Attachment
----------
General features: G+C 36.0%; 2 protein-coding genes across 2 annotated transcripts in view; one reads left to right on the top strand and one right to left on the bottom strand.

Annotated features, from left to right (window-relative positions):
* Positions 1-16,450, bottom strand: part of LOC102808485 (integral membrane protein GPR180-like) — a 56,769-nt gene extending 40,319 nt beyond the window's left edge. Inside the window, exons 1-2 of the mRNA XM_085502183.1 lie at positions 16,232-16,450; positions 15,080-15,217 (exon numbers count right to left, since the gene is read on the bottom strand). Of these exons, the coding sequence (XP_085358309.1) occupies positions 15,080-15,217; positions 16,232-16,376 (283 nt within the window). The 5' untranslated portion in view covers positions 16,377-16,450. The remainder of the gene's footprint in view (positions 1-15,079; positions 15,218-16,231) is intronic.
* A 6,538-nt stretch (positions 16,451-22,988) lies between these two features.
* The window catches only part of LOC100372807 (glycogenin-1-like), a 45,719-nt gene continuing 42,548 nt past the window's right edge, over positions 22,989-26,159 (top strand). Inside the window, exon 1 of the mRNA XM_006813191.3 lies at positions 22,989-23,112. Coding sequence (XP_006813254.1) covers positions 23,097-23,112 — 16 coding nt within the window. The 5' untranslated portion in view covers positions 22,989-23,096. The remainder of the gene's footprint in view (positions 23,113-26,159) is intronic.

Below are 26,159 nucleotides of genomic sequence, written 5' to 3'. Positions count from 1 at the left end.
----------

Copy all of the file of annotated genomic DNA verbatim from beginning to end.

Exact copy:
General features: G+C 36.0%; 2 protein-coding genes across 2 annotated transcripts in view; one reads left to right on the top strand and one right to left on the bottom strand.

Annotated features, from left to right (window-relative positions):
* Positions 1-16,450, bottom strand: part of LOC102808485 (integral membrane protein GPR180-like) — a 56,769-nt gene extending 40,319 nt beyond the window's left edge. Inside the window, exons 1-2 of the mRNA XM_085502183.1 lie at positions 16,232-16,450; positions 15,080-15,217 (exon numbers count right to left, since the gene is read on the bottom strand). Of these exons, the coding sequence (XP_085358309.1) occupies positions 15,080-15,217; positions 16,232-16,376 (283 nt within the window). The 5' untranslated portion in view covers positions 16,377-16,450. The remainder of the gene's footprint in view (positions 1-15,079; positions 15,218-16,231) is intronic.
* A 6,538-nt stretch (positions 16,451-22,988) lies between these two features.
* The window catches only part of LOC100372807 (glycogenin-1-like), a 45,719-nt gene continuing 42,548 nt past the window's right edge, over positions 22,989-26,159 (top strand). Inside the window, exon 1 of the mRNA XM_006813191.3 lies at positions 22,989-23,112. Coding sequence (XP_006813254.1) covers positions 23,097-23,112 — 16 coding nt within the window. The 5' untranslated portion in view covers positions 22,989-23,096. The remainder of the gene's footprint in view (positions 23,113-26,159) is intronic.

Below are 26,159 nucleotides of genomic sequence, written 5' to 3'. Positions count from 1 at the left end.